throw new Error(gl.getProgramInfoLog(shaderProgram));

Now that we've copied the triangle data and shader programs over to the graphics hardware, we're finally ready to do some drawing. First, we clear the drawing surface to black so that the white triangle we're drawing will show up.

gl.clearColor(0.0, 0.0, 0.0, 1.0);
gl.clear(gl.COLOR_BUFFER_BIT);

Then we specify which shader program to use for drawing.

gl.useProgram(shaderProgram);

We then tell WebGL to feed our buffer of triangle data through this shader program. To do this, we need to specify how the values in this array of points should be given to the program. We want our point data to be given to the vertex shader as the “coordinates” variable. So we get a handle for this variable and configure the variable. We then select our buffer of data, and use vertexAttribPointer() to specify that the buffer should be divided into groups of two floating-point numbers, and these numbers should be fed into the shader program as the “coordinates” variable.

var coordinatesVar = gl.getAttribLocation(shaderProgram, "coordinates");
gl.enableVertexAttribArray(coordinatesVar);
gl.bindBuffer(gl.ARRAY_BUFFER, buffer);
gl.vertexAttribPointer(coordinatesVar, 2, gl.FLOAT, false, 0, 0);

Finally, now that we've properly configured everything, we can now instruct WebGL to actually draw something. We tell it to take the three (x,y) points in our array, feed them through the shader program, and draw the result as a triangle.

gl.drawArrays(gl.TRIANGLES, 0, 3);

So this is the end of the pre-tutorial. To include anything more would turn this into an actual tutorial.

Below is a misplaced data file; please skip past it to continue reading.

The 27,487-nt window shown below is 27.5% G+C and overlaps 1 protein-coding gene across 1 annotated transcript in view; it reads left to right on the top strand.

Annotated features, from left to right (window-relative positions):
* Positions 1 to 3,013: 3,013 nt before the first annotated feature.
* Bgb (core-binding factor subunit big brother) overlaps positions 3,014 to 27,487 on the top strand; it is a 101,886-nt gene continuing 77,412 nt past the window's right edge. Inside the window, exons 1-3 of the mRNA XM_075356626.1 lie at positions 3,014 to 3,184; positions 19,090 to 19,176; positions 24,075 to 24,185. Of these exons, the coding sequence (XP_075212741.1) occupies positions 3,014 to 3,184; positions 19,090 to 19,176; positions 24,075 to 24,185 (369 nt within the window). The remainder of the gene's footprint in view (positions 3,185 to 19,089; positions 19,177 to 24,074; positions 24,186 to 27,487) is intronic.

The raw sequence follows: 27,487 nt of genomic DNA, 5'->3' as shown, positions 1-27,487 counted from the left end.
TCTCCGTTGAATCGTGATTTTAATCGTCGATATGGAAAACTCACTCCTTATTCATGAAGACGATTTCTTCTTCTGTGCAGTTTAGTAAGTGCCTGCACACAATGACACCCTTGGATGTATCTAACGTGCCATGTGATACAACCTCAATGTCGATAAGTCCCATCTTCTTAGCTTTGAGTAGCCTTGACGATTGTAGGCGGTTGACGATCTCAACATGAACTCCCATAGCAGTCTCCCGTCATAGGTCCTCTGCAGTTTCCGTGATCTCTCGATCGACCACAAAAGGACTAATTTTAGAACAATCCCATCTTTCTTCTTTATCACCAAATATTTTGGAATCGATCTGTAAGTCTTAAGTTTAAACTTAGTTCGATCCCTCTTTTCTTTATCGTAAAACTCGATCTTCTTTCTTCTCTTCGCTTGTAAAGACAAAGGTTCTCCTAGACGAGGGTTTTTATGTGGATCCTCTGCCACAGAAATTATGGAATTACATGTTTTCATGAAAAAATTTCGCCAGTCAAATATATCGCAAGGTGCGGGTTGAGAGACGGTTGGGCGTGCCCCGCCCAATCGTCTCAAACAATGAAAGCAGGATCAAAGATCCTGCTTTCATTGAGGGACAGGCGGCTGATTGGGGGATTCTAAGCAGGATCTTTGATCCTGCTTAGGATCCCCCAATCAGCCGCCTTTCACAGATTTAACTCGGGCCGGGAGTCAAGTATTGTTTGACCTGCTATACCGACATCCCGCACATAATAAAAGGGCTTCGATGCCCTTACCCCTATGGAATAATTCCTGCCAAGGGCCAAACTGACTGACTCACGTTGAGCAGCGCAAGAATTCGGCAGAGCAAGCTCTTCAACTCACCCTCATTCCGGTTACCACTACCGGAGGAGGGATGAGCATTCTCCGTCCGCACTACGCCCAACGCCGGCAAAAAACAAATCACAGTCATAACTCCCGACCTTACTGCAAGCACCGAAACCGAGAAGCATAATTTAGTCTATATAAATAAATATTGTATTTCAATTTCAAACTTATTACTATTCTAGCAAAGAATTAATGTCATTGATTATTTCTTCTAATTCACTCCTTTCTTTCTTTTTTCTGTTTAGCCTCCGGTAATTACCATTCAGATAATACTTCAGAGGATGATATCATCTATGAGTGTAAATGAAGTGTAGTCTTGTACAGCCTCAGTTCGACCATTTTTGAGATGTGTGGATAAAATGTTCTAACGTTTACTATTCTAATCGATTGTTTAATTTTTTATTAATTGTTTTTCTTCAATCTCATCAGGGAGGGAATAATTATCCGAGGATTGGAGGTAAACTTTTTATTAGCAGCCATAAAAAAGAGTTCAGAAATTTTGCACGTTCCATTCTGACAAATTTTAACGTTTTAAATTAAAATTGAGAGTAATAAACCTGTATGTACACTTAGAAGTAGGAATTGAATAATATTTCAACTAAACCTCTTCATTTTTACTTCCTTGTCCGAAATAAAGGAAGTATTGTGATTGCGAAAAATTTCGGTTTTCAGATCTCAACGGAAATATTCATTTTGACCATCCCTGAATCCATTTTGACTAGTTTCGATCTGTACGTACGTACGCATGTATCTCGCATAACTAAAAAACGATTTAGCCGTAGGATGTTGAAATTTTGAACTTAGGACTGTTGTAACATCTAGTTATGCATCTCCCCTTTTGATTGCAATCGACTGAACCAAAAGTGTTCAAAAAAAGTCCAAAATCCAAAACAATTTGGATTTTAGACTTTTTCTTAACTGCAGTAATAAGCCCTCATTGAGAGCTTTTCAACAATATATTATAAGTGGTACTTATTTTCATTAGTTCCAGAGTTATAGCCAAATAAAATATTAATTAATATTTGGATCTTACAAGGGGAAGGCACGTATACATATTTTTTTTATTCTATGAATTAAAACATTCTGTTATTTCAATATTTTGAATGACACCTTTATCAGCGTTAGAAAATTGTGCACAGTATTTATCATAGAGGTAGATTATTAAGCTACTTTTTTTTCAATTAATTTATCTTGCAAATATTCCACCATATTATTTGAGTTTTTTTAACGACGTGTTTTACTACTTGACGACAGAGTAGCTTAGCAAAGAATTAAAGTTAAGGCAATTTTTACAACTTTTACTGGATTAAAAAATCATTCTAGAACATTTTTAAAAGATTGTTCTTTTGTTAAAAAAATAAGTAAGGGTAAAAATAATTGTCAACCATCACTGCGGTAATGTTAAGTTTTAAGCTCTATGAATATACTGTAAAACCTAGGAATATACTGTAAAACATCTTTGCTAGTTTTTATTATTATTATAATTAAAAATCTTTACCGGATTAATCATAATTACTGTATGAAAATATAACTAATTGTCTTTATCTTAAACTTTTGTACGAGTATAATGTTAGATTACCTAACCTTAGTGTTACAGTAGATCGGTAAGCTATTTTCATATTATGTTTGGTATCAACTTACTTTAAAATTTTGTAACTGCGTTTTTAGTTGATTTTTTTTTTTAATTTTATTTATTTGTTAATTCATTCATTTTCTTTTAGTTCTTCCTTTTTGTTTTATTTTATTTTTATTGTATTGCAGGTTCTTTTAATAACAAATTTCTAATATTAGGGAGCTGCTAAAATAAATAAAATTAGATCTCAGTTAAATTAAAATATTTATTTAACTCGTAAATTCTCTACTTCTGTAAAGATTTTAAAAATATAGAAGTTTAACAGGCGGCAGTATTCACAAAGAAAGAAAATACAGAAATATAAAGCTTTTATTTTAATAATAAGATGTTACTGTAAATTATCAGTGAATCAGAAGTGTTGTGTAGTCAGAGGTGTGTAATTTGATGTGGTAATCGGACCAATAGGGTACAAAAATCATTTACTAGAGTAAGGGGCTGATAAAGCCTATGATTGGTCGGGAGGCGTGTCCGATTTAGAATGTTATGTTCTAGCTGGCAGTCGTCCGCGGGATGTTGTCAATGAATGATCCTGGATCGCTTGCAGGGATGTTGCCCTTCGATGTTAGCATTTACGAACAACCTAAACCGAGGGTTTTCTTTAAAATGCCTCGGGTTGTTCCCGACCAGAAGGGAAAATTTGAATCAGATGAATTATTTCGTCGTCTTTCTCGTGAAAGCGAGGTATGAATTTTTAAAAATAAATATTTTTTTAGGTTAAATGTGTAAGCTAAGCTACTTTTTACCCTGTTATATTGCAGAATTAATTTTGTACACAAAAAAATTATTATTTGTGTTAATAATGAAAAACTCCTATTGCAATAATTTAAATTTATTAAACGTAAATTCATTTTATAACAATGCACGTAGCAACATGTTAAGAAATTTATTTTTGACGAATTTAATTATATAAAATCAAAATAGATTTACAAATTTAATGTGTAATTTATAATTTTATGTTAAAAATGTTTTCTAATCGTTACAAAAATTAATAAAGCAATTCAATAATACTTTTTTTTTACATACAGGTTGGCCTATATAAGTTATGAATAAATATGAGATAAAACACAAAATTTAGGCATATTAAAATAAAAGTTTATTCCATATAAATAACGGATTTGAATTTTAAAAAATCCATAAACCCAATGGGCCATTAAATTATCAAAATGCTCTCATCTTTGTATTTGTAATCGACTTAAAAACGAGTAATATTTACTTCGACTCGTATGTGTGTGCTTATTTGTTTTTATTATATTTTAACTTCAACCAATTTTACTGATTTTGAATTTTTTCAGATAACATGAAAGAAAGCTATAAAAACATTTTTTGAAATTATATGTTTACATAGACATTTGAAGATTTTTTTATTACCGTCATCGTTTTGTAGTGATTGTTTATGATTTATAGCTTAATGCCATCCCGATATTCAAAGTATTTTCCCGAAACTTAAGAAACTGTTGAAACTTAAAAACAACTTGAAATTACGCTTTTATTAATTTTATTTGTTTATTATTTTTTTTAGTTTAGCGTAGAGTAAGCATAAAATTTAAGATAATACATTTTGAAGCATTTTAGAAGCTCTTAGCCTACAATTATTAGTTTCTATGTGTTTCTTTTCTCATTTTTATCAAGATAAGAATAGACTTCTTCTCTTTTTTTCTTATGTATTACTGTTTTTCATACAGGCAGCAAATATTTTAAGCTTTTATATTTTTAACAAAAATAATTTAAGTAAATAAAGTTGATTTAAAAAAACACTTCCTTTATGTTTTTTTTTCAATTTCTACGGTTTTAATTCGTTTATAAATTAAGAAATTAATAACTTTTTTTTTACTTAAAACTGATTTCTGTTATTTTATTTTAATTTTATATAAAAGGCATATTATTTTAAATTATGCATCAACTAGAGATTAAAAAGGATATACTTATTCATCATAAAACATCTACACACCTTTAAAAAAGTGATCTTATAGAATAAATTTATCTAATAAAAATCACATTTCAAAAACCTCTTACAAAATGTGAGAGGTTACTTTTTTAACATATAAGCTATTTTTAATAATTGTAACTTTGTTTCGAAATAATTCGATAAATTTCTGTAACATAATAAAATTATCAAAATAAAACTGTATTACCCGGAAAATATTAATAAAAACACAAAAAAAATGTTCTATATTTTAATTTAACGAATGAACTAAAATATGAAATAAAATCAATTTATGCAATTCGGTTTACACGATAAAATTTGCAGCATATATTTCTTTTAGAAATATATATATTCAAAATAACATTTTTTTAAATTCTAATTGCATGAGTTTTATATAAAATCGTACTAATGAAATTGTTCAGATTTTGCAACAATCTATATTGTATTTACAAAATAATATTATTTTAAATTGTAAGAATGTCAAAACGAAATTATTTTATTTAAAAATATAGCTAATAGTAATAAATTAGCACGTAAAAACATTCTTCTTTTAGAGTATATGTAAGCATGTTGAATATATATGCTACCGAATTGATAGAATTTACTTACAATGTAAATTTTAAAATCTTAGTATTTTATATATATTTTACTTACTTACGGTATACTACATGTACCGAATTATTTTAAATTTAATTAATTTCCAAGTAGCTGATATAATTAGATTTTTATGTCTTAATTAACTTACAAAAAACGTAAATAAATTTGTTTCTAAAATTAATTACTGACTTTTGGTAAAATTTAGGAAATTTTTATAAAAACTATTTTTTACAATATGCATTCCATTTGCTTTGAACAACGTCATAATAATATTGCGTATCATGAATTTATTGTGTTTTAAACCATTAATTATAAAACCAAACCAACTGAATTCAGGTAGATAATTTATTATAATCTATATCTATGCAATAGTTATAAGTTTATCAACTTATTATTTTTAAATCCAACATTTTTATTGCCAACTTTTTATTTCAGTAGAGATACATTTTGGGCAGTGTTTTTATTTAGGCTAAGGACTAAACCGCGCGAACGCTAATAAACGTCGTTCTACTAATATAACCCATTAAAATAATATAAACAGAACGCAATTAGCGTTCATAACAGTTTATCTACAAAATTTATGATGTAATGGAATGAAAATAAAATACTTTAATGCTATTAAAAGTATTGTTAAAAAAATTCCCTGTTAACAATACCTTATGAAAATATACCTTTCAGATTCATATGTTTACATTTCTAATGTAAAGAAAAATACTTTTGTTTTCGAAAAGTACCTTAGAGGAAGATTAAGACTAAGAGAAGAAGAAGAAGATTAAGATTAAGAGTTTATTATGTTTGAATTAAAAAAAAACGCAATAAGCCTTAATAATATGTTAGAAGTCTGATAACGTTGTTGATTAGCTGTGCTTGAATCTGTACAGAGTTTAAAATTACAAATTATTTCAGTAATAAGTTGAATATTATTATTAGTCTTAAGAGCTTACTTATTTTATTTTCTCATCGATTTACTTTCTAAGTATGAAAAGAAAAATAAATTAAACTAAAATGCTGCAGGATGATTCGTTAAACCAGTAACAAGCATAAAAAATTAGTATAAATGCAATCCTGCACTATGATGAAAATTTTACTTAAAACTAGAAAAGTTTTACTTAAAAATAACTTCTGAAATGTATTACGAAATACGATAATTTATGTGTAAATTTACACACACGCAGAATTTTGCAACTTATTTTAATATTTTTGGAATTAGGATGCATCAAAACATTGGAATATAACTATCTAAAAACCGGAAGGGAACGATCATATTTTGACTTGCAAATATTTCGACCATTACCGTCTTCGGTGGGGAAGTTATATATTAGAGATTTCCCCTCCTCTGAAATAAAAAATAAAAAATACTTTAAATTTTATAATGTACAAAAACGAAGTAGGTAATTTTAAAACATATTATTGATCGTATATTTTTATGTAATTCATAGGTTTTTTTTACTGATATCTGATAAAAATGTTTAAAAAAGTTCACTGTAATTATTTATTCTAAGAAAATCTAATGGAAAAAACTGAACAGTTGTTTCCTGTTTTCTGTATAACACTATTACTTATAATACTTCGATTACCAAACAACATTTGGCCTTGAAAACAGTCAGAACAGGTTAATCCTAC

Here is part 1 of the pre-tutorial in case you missed it.

12 comments:

  1. Dude. Thank you so much for this. I've tried the WebGL NeNe tutorial clone and was properly bamboozled by it. You've cleared up the air nicely for me. Please write more of these - the community needs you.

    ReplyDelete
  2. Dude. Thank you so much for this! I tried the WebGL NeHe clone tutorials before finding this and was completely bamboozled by it. Please post more on this topic - the community needs your clarity!

    ReplyDelete
  3. Nice tutorial, very well explained! :)

    ReplyDelete
  4. Nice 1. Not one of those scary tutorials. Will be great if you post more of it :)

    ReplyDelete
  5. thank you for the tutorial!
    please, can you explain more about this line
    gl.vertexAttribPointer(coordinatesVar, 2, gl.FLOAT, false, 0, 0);
    because i dont get why you use 2.

    ReplyDelete
    Replies
    1. The "coordinates" variable is a vector of 2 values: x and y.

      Delete
  6. I don't think there is supposed to be a comma after the last pair of vertexes

    ReplyDelete
    Replies
    1. It's just a coding style issue. I'm used to sticking trailing commas at the end of arrays from doing C++ and Java coding because it makes it easier to add new elements to the array later. I think it's still ok here, but I admit that I've been burned in the past by different JavaScript implementations treating extra commas in arrays differently. I can't remember how though.

      Delete
  7. in tutorial 1, you said we create vertex shaders in order to move the shape that we created. However in tutorial 2, we wrote vertex shader despite we didn't move anything. Thanks

    ReplyDelete
    Replies
    1. OpenGL always requires you to make a vertex shader, even if all it does is to pass all the parameters on to next stage of processing. I didn't bother with a more complicated example because that would be something you would read about in a full tutorial that you can find elsewhere. This is just a pre-tutorial.

      Delete
  8. what is vec4(coordinates,0.0, 0.1) ?

    ReplyDelete
    Replies
    1. coordinates are the [x,y] coordinates.

      WebGL requires the position to be specified using four numbers: [x, y, z, w]

      vec4 creates a vector with four numbers. The first two numbers are the [x, y] from coordinates. The last two are 0 and 1.

      Delete